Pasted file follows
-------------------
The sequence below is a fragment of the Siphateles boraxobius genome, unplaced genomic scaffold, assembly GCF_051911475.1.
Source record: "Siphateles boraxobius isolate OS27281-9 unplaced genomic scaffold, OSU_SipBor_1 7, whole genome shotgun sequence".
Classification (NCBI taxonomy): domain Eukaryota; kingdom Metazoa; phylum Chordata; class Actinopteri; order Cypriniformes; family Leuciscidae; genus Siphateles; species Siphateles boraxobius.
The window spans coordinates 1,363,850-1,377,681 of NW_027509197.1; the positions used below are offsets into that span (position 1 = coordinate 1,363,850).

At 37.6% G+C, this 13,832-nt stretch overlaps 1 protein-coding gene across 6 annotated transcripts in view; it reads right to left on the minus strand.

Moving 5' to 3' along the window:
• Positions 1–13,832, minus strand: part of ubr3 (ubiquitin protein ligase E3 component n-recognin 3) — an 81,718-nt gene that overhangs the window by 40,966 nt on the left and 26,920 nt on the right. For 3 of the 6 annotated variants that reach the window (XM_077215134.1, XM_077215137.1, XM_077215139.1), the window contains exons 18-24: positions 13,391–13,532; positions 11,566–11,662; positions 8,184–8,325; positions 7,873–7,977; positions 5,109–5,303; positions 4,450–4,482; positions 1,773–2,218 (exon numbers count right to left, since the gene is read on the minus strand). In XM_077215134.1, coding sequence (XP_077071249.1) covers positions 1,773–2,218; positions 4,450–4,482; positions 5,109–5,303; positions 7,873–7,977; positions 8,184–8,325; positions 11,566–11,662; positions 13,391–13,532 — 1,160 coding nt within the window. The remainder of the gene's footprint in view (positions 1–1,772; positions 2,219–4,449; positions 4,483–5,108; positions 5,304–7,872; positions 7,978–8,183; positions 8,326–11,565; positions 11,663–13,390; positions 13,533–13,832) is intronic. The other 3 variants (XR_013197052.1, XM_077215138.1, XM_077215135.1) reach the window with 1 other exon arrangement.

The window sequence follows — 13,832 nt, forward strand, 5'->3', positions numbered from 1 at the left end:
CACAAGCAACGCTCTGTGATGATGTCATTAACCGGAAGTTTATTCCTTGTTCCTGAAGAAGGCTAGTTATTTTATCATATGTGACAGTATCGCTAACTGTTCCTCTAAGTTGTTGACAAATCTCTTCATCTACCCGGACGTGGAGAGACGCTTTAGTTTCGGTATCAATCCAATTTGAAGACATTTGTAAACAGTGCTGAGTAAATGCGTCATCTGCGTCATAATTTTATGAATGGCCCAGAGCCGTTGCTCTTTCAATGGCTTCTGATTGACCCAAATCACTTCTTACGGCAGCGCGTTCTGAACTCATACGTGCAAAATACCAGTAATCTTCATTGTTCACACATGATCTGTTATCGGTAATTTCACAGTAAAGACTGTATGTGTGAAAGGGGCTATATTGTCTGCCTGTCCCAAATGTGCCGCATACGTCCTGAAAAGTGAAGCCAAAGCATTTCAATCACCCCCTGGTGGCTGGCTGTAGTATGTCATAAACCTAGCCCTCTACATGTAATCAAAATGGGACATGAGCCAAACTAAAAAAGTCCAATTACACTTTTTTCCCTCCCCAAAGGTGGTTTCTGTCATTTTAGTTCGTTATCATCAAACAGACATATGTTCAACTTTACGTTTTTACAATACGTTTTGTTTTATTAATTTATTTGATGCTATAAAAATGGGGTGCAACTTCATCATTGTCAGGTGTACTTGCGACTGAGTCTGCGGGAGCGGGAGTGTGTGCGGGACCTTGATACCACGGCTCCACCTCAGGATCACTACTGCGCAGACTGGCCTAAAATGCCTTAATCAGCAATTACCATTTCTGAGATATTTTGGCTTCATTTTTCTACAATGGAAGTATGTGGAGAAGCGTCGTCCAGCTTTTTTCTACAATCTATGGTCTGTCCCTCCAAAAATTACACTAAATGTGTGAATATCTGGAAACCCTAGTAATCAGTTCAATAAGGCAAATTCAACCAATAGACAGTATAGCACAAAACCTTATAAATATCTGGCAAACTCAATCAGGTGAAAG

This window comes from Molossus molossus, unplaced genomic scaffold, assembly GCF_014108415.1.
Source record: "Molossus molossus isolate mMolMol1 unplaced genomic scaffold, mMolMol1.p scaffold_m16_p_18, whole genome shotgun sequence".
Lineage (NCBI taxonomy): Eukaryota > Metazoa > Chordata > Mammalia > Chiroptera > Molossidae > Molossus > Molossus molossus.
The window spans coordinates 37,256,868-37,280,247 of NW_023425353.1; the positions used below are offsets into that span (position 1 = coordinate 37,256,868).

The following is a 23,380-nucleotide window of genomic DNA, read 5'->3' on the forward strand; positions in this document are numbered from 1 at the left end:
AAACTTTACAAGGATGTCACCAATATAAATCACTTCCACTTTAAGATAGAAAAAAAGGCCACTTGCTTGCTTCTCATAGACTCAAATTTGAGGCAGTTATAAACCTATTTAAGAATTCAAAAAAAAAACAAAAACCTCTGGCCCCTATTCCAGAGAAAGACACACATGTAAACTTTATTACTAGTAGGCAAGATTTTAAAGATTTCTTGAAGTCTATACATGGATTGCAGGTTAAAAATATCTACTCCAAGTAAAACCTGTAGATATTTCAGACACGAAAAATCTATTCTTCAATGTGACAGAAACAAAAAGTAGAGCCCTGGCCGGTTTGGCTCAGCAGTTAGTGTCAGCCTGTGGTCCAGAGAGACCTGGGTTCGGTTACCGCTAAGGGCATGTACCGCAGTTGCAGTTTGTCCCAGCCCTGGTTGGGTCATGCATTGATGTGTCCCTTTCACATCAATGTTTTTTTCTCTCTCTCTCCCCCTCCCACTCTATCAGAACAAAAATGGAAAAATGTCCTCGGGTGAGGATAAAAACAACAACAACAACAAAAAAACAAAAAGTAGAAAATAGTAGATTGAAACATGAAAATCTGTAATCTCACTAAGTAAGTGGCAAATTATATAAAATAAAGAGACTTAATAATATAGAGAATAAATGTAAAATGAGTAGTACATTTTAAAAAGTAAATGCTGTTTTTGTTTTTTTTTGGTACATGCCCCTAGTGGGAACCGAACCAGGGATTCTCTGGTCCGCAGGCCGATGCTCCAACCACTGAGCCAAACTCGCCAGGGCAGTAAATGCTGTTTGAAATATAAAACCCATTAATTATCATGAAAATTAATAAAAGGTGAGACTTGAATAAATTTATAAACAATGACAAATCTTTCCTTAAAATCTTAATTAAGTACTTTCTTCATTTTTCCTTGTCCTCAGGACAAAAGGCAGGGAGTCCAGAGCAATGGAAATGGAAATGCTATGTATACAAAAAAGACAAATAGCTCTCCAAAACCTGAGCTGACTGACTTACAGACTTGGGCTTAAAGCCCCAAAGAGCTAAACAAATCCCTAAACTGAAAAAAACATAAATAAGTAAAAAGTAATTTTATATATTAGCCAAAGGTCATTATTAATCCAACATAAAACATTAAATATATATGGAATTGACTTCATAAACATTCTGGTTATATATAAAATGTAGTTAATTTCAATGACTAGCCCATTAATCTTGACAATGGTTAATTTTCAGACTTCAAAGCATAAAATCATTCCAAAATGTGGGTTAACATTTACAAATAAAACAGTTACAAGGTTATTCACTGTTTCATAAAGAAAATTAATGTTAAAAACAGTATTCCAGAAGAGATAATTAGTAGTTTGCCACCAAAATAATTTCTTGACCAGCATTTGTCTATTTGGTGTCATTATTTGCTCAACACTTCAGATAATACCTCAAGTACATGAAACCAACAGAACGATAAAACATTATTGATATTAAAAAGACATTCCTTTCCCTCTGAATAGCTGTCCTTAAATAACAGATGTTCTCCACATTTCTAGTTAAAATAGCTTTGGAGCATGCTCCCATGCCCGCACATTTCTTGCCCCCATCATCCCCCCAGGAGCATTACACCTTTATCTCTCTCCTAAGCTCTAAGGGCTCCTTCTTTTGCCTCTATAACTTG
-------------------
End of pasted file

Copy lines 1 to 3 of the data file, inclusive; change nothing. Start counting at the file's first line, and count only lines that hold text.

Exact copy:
The sequence below is a fragment of the Siphateles boraxobius genome, unplaced genomic scaffold, assembly GCF_051911475.1.
Source record: "Siphateles boraxobius isolate OS27281-9 unplaced genomic scaffold, OSU_SipBor_1 7, whole genome shotgun sequence".
Classification (NCBI taxonomy): domain Eukaryota; kingdom Metazoa; phylum Chordata; class Actinopteri; order Cypriniformes; family Leuciscidae; genus Siphateles; species Siphateles boraxobius.